segunda-feira, 10 de abril de 2006


Rio Bravo

I hate westerns. That's why I adore Rio Bravo. The genre annoys me because, although the sentiments it portrays are admirable, they are almost always based on principle rather than fact. What little directing exists is concerned with something other than itself -- personal problems, politics, technique. It denies the spirit of the true western and presents its opposite: emphasis, decorum, lyricism. Yet, Rio Bravo is pretty much the opposite of Johnny Guitar. There's nothing intrinsically poetic about the film although the end result is a kind of poetry. As always with Hawks the rules of the game are respected, at least until that moment when the director has had enough. Rio Bravo is an extremely original film in that it's a western about confinement in which there are no Indians, landscapes, or chase scenes. It does something rare in rediscovering the essence of the genre, but it does so in this rather remarkable way (whereas Red River and Big Sky arrive at the same result without breaking with tradition). Rio Bravo brings to mind a thriller like To Have and Have Not or a melodrama, like Barbary Coast. So why did Hawks make this western? Because it enabled him to present actions that are not ordinarily seen in our everyday world, by beings outside of nature. I'm not a sheriff, or Angie Dickinson, or a pharaoh; neither are you. Yet Hawks shows us that the appeal of such individuals is unrelated to what we might expect (the world of adventure, the extraordinary). Hawks the classicist has always rejected these values, satirized them, ridiculed them, even ignored them in The Thing. Yet he also accepts the everyday: a man is a sheriff the same way he's a laborer or a subway conductor. There are plenty of gunshots in Rio Bravo, but none of them real, none of them have any true dramatic value. The incessant gunfights end up only becoming monotonous, and they eliminate all suspense. Each repeated gesture cancels its predecessor. And Wayne's blase intelligence, far from contemplating the act, somehow immediately grasps the range of possible consequences. How Wayne does this is a question of telepathy, similar to the way Hawks' previous heroes had eyes in the back of their head.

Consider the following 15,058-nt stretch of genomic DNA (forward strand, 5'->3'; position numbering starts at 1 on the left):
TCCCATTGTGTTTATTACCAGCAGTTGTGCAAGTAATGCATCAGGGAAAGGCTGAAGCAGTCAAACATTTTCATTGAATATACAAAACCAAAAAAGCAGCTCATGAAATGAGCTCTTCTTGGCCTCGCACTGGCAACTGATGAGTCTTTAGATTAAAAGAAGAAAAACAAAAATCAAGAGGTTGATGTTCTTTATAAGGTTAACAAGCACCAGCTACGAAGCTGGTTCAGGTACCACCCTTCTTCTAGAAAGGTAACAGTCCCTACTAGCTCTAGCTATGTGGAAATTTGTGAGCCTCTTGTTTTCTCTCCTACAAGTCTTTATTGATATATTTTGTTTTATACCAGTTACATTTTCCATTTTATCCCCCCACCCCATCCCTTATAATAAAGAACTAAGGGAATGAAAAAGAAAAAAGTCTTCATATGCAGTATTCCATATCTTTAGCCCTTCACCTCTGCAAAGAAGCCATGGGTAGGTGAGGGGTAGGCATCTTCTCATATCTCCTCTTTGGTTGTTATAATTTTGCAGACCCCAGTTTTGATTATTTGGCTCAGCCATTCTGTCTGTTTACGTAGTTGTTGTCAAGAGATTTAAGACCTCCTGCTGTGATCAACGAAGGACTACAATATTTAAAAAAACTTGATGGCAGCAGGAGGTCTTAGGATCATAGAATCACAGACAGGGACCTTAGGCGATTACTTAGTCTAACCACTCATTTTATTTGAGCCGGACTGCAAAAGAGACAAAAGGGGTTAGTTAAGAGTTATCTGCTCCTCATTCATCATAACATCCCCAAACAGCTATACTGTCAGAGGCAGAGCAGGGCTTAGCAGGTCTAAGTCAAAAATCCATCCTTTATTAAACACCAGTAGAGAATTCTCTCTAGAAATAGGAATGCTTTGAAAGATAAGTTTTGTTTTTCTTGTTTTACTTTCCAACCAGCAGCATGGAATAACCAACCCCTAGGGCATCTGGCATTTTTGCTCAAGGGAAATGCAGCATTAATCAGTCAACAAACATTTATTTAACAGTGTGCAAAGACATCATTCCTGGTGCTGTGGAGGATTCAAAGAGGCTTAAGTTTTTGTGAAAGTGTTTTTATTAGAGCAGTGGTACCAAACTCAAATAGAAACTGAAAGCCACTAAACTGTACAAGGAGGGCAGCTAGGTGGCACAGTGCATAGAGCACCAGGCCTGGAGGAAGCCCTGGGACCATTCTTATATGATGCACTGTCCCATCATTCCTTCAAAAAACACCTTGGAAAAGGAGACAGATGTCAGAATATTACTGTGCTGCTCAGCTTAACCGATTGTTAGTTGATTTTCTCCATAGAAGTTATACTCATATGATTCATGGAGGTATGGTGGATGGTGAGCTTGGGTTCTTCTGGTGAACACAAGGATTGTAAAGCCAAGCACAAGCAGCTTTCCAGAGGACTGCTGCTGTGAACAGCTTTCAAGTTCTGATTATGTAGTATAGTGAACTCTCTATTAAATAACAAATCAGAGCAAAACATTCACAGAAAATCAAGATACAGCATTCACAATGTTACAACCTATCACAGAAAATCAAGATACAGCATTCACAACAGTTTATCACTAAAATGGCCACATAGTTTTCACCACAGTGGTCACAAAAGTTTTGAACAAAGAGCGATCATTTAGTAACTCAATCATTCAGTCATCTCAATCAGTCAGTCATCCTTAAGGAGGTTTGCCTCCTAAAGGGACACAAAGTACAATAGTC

Luc Moullet, Cahiers du cinéma, July 1959

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